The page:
Evidence-Based Practices for Medicaid Beneficiaries with Schizophrenia and Bipolar Disorder. B. State Selection Process

04/09/2012

We examined three types of records to determine whether each state’s MAX data were sufficiently complete and reliable to identify beneficiaries with schizophrenia and bipolar disorder and to measure such beneficiaries’ use of Medicaid-funded services. First, we examined the enrollment records in the person summary file to ensure that the coding of key variables used to include or exclude certain populations was reliable. Second, we examined the FFS claims records in the IP, other acute care medical (OT), and RX files to ensure that no data reporting or data quality issues would cause omitted claims or key variables to be incompletely coded. Last, in states that enroll nondual disabled beneficiaries into risk-based managed care plans that cover some of the EBPs measured in this study,13 we examined the IP, OT, and RX files to ensure that each managed care plan reported encounter data and that the diagnosis coding was complete on the encounter records. As a final check, we compared across states the proportion of nondual disabled adults who had a diagnosis of schizophrenia or bipolar disorder to check for outlier values. Table A.2 summarizes the results of the state selection process and identify the states for inclusion in the analysis.

TABLE A.2. Summary of State Selection Process

Completeness and Reliability of MAX 2007 Data

States

States Included in or Excluded from the Study

Problem with Enrollment File
Problems with reliably identifying beneficiaries enrolled in managed care, waiver programs, or with private insurance coverage Arkansas, Kansas, Montana, South Carolina, Utah (5 states) Excluded from analysis
Problem with FFS Claims in IP, OT, or RX Files
Missing FFS claims or FFS claims with incomplete coding on key analysis variables Hawaii, Maine, Rhode Island, Texas, Washington (5 states) Excluded from analysis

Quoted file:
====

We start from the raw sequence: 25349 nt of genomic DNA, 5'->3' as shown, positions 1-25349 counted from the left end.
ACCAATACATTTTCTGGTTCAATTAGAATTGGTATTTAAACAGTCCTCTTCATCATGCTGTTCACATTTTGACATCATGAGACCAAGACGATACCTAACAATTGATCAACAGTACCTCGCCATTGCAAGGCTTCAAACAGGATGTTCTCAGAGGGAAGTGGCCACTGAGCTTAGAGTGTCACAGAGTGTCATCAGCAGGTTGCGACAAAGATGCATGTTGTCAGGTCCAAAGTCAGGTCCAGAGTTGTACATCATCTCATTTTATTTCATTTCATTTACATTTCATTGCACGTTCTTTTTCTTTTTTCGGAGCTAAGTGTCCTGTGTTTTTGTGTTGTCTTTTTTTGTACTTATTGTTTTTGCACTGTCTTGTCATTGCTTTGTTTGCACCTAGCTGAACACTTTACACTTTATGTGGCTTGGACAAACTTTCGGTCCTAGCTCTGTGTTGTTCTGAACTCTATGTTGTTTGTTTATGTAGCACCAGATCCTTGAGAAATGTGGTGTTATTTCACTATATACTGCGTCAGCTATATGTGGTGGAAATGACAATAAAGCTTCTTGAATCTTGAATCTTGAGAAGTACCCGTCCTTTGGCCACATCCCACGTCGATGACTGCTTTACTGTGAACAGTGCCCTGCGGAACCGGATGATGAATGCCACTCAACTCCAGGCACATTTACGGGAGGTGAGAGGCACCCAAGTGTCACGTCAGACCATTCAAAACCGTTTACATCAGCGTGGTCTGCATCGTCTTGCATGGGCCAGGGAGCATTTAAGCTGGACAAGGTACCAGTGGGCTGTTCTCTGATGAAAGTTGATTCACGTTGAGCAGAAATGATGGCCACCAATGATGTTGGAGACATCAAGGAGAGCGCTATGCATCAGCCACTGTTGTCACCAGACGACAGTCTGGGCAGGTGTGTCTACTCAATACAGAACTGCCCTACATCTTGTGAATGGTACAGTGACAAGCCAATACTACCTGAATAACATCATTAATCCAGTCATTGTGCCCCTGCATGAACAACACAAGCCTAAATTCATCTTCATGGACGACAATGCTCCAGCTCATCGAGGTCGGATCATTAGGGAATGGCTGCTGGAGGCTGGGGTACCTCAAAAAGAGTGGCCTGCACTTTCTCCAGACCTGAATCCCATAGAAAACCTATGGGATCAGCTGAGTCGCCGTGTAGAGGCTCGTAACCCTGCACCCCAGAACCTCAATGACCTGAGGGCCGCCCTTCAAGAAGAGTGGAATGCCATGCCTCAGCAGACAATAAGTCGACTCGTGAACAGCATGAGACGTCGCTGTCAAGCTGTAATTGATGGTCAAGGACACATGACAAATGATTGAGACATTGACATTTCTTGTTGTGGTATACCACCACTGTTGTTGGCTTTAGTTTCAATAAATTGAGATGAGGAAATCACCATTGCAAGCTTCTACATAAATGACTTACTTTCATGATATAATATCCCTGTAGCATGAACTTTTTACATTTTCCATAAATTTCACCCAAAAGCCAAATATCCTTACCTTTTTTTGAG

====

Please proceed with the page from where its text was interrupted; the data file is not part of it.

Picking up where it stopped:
Abnormally low percentage of disabled beneficiaries had claims with schizophrenia or bipolar disorder diagnoses, indicating missing mental health data Vermont (1 state) Excluded from analysis
Problem with Encounter Claims in IP, OT, or RX Files
Significant enrollment of nondual disabled in managed care, but no encounter data reported Colorado, Florida, Massachusetts, Michigan, Nebraska, Ohio, Pennsylvania (7 states) Excluded from analysis
Significant enrollment of nondual disabled in managed care, but plan identifiers do not match between enrollment and claims files Kentucky, Oregon, Tennessee, Virginia, Wisconsin (5 states) Excluded from analysis
Significant enrollment of nondual disabled in managed care, with problems discovered in completeness of encounter data Arizona, Delaware, Minnesota, New Jersey, New Mexico, New York (6 states) Excluded from analysis
No Major Data Problems Identified
Very low enrollment of nondual disabled into HMOs or BHOs with no encounter data reported, and no major problems with FFS data District of Columbia, Missouri, North Carolina, West Virginia (4 states) Only FFS enrollees included in analysis
Significant enrollment of nondual disabled into HMOs, BHOs, or other managed care, with no major encounter data problems detected Alabama, California, Indiana, Iowa, Maryland, Oklahoma (6 states) All beneficiaries included in analysis
No enrollment of nondual disabled into HMOs or BHOs, and no major problems with FFS data Alaska, Connecticut, Georgia, Idaho, Illinois, Louisiana, Mississippi, Nevada, New Hampshire, North Dakota, South Dakota, Wyoming (12 states) All beneficiaries included in analysis

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